Wednesday, May 18, 2011

Advice for the compulsive worrier

Are you a worrier? I know I am. I've always thought that being a worrier makes someone a better lawyer. Of course, everything needs to be taken in moderation. A little worry is a good thing - I mean, sometimes the sky really is falling.  But worrying too much is counterproductive, unhealthy and in extreme cases can be debilitating.  Here's some good advice about how to manage your inner worrier:

  1. Evaluate the relative significance of the things you're worrying about. Don't give a disproportionate amount of worry to small problems. "Box up" your small worries so that they don't spread. Make a conscious effort to confine your fears and anxieties to the subject at hand. Keep reminding yourself that a problem in one area does not necessarily mean that there's a problem in another area. Stay focused on the specific issue.
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  3. Make a specific agenda and specific tasks associated with the agenda so that you are less likely to distract yourself with a less critical issue.
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  5. Address the issue causing the worry quickly and decisively. I know this isn't always easy, especially for high-need-for-achievement personalities who can analyze an issue to death. Increasingly, professionals in positions of responsibility are facing right-versus-right decisions — there is no perfect answer. Or they're facing wrong-versus-wrong decisions — either choice is going to have unpleasant repercussions. In these instances, you have to halt your analysis and rely on your instincts; don't be caught in the indecisive middle.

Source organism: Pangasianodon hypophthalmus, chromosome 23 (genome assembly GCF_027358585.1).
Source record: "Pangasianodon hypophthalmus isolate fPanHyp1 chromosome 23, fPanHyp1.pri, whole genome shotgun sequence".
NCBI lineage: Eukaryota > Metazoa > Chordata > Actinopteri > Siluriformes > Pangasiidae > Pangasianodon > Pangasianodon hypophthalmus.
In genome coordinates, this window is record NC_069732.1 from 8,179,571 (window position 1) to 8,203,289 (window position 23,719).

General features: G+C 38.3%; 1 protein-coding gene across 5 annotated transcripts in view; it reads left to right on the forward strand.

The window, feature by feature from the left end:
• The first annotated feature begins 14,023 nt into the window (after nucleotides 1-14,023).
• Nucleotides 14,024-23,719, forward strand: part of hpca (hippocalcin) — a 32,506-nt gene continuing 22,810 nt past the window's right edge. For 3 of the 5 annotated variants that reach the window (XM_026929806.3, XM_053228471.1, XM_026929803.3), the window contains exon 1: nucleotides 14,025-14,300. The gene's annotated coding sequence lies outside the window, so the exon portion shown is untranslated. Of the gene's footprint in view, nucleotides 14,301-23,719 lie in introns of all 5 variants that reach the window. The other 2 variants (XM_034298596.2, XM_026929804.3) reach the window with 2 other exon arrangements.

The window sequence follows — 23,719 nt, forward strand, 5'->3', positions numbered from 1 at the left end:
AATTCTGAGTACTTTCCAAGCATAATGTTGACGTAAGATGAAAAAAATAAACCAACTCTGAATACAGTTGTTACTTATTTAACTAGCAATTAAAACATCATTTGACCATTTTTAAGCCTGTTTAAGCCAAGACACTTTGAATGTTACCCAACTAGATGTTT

You can read more courtesy of the Harvard Business Review here.

(jbl).

http://lawprofessors.typepad.com/legal_skills/2011/05/advice-for-the-compulsive-worrier.html

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